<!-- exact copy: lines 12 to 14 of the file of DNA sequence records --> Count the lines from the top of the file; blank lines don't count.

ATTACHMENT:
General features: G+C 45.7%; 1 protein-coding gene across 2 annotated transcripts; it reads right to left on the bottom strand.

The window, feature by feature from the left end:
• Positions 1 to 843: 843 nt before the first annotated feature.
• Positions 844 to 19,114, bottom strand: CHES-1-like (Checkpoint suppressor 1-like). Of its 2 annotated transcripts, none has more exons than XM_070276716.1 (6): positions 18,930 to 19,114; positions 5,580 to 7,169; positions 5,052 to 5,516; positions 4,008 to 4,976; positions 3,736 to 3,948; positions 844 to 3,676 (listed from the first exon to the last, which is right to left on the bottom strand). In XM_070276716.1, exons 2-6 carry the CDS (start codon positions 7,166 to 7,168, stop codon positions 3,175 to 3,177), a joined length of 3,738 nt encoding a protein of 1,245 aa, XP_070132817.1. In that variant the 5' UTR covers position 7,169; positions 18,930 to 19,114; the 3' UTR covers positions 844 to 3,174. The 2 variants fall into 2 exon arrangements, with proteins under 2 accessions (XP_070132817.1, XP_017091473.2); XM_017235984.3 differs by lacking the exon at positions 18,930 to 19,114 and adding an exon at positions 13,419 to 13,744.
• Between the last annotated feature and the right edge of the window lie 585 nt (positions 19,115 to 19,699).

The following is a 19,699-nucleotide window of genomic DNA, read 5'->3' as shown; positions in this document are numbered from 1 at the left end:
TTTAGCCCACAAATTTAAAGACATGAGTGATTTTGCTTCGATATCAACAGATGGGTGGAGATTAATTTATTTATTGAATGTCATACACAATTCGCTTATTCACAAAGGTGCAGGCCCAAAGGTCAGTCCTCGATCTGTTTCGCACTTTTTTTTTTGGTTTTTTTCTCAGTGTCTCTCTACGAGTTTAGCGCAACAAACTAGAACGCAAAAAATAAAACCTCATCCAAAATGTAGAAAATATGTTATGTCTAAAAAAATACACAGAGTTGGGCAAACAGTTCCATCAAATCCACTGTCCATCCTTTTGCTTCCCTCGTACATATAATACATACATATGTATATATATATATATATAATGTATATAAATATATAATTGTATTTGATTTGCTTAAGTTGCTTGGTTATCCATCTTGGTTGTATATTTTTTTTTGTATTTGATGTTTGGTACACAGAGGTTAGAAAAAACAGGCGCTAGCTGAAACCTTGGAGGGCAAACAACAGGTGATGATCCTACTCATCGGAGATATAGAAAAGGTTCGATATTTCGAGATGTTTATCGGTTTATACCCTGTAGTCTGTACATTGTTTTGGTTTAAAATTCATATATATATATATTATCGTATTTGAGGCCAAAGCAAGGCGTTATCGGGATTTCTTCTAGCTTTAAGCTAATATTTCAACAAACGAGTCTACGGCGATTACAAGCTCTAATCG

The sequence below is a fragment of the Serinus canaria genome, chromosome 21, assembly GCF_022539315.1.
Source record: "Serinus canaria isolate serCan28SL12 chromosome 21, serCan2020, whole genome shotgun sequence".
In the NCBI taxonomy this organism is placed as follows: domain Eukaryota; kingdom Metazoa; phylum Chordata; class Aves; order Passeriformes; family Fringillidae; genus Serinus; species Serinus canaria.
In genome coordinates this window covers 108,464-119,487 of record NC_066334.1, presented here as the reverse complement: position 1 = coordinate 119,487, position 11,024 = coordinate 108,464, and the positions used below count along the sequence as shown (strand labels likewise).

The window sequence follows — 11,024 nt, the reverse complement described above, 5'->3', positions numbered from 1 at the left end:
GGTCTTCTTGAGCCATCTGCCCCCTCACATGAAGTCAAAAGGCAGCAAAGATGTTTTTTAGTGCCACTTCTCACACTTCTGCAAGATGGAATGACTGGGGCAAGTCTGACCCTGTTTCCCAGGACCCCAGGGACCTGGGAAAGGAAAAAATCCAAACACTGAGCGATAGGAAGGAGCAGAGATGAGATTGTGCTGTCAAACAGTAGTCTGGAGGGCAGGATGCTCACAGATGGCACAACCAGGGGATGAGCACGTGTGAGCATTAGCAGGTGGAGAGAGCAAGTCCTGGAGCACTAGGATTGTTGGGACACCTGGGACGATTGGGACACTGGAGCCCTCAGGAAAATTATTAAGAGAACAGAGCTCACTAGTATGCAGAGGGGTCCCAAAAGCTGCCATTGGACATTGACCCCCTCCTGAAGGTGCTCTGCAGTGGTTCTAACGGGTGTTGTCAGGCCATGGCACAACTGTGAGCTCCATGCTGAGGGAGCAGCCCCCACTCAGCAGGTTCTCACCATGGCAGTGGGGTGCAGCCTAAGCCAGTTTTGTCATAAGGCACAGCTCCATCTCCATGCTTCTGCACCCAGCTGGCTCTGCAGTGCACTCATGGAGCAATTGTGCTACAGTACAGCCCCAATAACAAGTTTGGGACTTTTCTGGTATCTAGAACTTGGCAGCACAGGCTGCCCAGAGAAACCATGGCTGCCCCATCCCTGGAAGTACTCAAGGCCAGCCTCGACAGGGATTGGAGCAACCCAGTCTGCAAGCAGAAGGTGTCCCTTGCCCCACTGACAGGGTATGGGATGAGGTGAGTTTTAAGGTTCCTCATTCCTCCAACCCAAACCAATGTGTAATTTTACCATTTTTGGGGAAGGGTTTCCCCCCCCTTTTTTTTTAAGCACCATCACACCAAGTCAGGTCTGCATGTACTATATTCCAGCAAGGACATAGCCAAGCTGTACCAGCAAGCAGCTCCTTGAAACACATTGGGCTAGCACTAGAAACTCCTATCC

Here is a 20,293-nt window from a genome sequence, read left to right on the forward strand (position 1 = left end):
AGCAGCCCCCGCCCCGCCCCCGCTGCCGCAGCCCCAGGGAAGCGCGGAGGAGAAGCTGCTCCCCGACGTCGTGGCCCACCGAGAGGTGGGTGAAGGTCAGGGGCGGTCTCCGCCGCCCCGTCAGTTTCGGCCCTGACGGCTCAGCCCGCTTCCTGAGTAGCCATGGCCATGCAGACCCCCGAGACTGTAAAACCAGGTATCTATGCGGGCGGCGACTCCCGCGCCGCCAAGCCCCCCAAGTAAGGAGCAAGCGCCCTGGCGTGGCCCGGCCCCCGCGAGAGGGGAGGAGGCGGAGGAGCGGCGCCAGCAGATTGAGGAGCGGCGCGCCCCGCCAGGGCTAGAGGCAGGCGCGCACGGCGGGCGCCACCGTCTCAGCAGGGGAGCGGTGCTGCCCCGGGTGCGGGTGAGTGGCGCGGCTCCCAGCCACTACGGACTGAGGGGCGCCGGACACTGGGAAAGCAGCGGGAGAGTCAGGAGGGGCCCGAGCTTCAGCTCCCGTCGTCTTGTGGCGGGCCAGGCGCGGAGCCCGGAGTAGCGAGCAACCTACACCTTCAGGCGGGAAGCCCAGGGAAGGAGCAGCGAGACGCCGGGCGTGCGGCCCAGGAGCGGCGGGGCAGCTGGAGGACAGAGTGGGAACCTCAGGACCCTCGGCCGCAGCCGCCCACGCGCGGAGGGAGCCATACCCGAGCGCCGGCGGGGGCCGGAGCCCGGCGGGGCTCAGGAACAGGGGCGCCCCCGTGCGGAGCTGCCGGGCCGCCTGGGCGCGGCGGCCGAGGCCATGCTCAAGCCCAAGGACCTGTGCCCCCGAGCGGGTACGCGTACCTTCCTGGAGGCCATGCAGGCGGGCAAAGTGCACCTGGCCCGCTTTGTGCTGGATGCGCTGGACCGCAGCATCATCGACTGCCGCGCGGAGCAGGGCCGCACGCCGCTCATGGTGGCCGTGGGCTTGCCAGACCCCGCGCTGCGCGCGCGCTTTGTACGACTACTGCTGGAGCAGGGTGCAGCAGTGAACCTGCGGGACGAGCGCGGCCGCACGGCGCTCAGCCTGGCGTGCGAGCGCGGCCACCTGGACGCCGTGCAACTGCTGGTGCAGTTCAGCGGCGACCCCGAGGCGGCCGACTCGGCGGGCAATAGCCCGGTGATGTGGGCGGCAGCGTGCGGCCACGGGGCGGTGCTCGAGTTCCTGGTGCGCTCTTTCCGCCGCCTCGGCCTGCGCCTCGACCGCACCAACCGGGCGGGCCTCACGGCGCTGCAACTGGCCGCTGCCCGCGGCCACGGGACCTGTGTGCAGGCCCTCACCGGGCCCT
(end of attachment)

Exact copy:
The window sequence follows — 11,024 nt, the reverse complement described above, 5'->3', positions numbered from 1 at the left end:
GGTCTTCTTGAGCCATCTGCCCCCTCACATGAAGTCAAAAGGCAGCAAAGATGTTTTTTAGTGCCACTTCTCACACTTCTGCAAGATGGAATGACTGGGGCAAGTCTGACCCTGTTTCCCAGGACCCCAGGGACCTGGGAAAGGAAAAAATCCAAACACTGAGCGATAGGAAGGAGCAGAGATGAGATTGTGCTGTCAAACAGTAGTCTGGAGGGCAGGATGCTCACAGATGGCACAACCAGGGGATGAGCACGTGTGAGCATTAGCAGGTGGAGAGAGCAAGTCCTGGAGCACTAGGATTGTTGGGACACCTGGGACGATTGGGACACTGGAGCCCTCAGGAAAATTATTAAGAGAACAGAGCTCACTAGTATGCAGAGGGGTCCCAAAAGCTGCCATTGGACATTGACCCCCTCCTGAAGGTGCTCTGCAGTGGTTCTAACGGGTGTTGTCAGGCCATGGCACAACTGTGAGCTCCATGCTGAGGGAGCAGCCCCCACTCAGCAGGTTCTCACCATGGCAGTGGGGTGCAGCCTAAGCCAGTTTTGTCATAAGGCACAGCTCCATCTCCATGCTTCTGCACCCAGCTGGCTCTGCAGTGCACTCATGGAGCAATTGTGCTACAGTACAGCCCCAATAACAAGTTTGGGACTTTTCTGGTATCTAGAACTTGGCAGCACAGGCTGCCCAGAGAAACCATGGCTGCCCCATCCCTGGAAGTACTCAAGGCCAGCCTCGACAGGGATTGGAGCAACCCAGTCTGCAAGCAGAAGGTGTCCCTTGCCCCACTGACAGGGTATGGGATGAGGTGAGTTTTAAGGTTCCTCATTCCTCCAACCCAAACCAATGTGTAATTTTACCATTTTTGGGGAAGGGTTTCCCCCCCCTTTTTTTTTAAGCACCATCACACCAAGTCAGGTCTGCATGTACTATATTCCAGCAAGGACATAGCCAAGCTGTACCAGCAAGCAGCTCCTTGAAACACATTGGGCTAGCACTAGAAACTCCTATCC

Here is a 20,293-nt window from a genome sequence, read left to right on the forward strand (position 1 = left end):